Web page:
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Wine ranges in price from $2 to $2000 a bottle.

How is it possible for a similar product to have such an extraordinary range in price?

And is the cost of a bottle of wine a reliable indicator of its probable quality?

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Why Does Wine Cost as Much (or as little) as it does?

Part 4 of a series mainly about Washington wine trail touring and tasting

Have you ever wondered at the substantial variation in cost for wine?

Have you ever worried that a cheaper bottle of wine might be 'no good' and bought a more expensive wine 'just in case'?

Part four of a series on wine trail touring in WA, see also

1.  About the US wine industry in general
2.  Wine making in Washington state
3.  Wine touring in Washington state
4.  Wine costs, pricing, and quality
5.  Wine trail tours and tasting around Seattle - the large wineries
6.  Touring the boutique wineries in the Woodinville area near Seattle
7.  Wine trail tours around Leavenworth
8.  Wine tasting in downtown Leavenworth



The selling price of a bottle of wine bears only the weakest of relationships to its underlying cost price.  A $10 wine might have more or less of its cost relating to the actual grapes used to make the wine than a $5 bottle, and similarly to a $20 bottle.

But the pricing isn't all about the quality of the wine, either.  Continuing our example above, there's no certainty that a $10 is any better than a $5 wine, or that it is any less good than a $20 wine.

In this part of our wideranging series we look at some of the economic and marketing issues that underscore the prices we pay for the wine we drink.

How Much does it Cost to Make a Bottle of Wine?

If you're in one of the states where the excellent retail chain Trader Joe's is active, you're doubtless familiar with their 'Two Buck Chuck' (sadly, three buck Chuck in WA due to our high liquor taxes here) - their own house label ('Charles Shaw') of average wine which they sell for $1.99 in many states and $2.99 in WA.

This is probably the cheapest wine of any acceptable quality in the US, and indeed, especially after the reds have been given a generous amount of time to breathe, the wine quality is perfectly good for normal table wine.

Now look at some of the bottles of wine you'll sample on a wine tour, where the wine maker is asking up to perhaps $50 a bottle.  How is it possible that this $50 bottle of wine is 25 times more expensive than the $2 bottle of wine - particularly when you realize that the winemaker gets all of the $50 you pay him, whereas the Charles Shaw winery gets much less than the $1.99 you pay to Trader Joe's.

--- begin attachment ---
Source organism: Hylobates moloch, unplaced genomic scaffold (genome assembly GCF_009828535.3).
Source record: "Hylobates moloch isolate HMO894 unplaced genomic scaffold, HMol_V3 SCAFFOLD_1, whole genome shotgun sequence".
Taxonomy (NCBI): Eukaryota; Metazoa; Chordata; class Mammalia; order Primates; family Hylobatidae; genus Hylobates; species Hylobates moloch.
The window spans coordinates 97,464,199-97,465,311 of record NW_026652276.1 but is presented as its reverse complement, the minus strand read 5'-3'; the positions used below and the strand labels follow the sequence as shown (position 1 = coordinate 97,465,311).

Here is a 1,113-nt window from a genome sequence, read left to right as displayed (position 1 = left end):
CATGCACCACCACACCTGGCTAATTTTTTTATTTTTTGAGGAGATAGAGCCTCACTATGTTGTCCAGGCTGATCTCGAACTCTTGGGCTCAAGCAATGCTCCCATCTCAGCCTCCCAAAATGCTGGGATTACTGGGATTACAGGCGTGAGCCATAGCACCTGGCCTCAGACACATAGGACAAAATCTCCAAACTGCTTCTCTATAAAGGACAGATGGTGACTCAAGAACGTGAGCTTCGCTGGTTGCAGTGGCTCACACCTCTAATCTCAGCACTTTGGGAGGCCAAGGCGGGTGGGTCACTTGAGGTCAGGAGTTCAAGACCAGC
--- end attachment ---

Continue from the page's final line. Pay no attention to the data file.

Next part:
Here's an interesting analysis that costed out a bottle of TJ's Two Buck Chuck as comprising a mere 14 worth of grape juice back in 2007.  The analysis suggests that a top of the line wine might contain $8.30 worth of grape juice.  That's a lot more than the $2 wine, but it doesn't explain a possible difference in retail price between $2 and $50.

And wine prices don't stop at $50, nor do the underlying costs of the grape juice.  It is possible on rare and notable occasions for the grape cost to be even higher.  For example, this article refers to a small sale of 1.5 tons of grapes at a cost of $37,301/ton in 2007.  A ton of grapes typically produces enough wine for about 165 gallons of red wine or 150 - 160 gallons of white wine, so the $37,301/ton figure translates to a per bottle cost of about $45.21 for the grape juice.

There is more to the cost of a bottle of wine than just the underlying cost of the grapes, of course.  There's the cost of a bottle, a label, and a cork.  Then there's the cost storing the wine while it matures, and a number of other items too.

These costs can be considered to be about a dollar, and no more than $2, per bottle of wine.  It is somewhat simplistic, but acceptably accurate to say that most of these costs are closely similar, whether the wine be low quality or high quality, inexpensive or very costly.  A standard wine bottle doesn't vary much in cost, labels cost much the same, and so on.  Sure, there's a difference in cost between cellaring the wine in plastic containers, in stainless steel vats, or in oak casks, but these cost variances are usually much less than the variations in the cost of the grapes and certainly have no relationship to the massive swings in a bottle of wine's final selling price.

Grape Costs in Washington state

Grapes in Washington typically fetch almost twice the price, per ton, as they do in California (and grapes in Oregon can be more than three times the price of Californian grapes).

In 2008, Washington grapes sold at an average price of $1030 per ton.  Red grapes were more expensive (average of $1227/ton) than white ($837/ton).  The most prolific grapes and their per ton average prices are :